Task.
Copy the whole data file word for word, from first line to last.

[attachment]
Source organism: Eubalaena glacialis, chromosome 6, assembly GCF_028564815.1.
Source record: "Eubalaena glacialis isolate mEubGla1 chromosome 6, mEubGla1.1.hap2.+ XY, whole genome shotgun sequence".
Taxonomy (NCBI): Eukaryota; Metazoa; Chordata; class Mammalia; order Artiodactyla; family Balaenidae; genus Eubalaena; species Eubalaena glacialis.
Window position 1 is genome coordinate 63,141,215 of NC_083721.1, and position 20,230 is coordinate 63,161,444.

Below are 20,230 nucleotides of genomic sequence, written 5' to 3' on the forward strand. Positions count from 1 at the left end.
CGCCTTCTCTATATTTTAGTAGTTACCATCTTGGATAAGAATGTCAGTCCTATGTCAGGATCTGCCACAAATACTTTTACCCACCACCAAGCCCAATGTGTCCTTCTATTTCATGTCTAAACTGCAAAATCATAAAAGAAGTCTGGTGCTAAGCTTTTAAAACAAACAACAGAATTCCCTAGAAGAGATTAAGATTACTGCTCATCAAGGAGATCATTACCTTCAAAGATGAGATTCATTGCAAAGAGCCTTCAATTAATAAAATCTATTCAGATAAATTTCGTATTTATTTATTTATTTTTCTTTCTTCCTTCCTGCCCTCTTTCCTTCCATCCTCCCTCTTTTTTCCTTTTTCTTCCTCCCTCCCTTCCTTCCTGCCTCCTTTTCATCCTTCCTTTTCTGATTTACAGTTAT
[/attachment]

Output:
Source organism: Eubalaena glacialis, chromosome 6, assembly GCF_028564815.1.
Source record: "Eubalaena glacialis isolate mEubGla1 chromosome 6, mEubGla1.1.hap2.+ XY, whole genome shotgun sequence".
Taxonomy (NCBI): Eukaryota; Metazoa; Chordata; class Mammalia; order Artiodactyla; family Balaenidae; genus Eubalaena; species Eubalaena glacialis.
Window position 1 is genome coordinate 63,141,215 of NC_083721.1, and position 20,230 is coordinate 63,161,444.

Below are 20,230 nucleotides of genomic sequence, written 5' to 3' on the forward strand. Positions count from 1 at the left end.
CGCCTTCTCTATATTTTAGTAGTTACCATCTTGGATAAGAATGTCAGTCCTATGTCAGGATCTGCCACAAATACTTTTACCCACCACCAAGCCCAATGTGTCCTTCTATTTCATGTCTAAACTGCAAAATCATAAAAGAAGTCTGGTGCTAAGCTTTTAAAACAAACAACAGAATTCCCTAGAAGAGATTAAGATTACTGCTCATCAAGGAGATCATTACCTTCAAAGATGAGATTCATTGCAAAGAGCCTTCAATTAATAAAATCTATTCAGATAAATTTCGTATTTATTTATTTATTTTTCTTTCTTCCTTCCTGCCCTCTTTCCTTCCATCCTCCCTCTTTTTTCCTTTTTCTTCCTCCCTCCCTTCCTTCCTGCCTCCTTTTCATCCTTCCTTTTCTGATTTACAGTTAT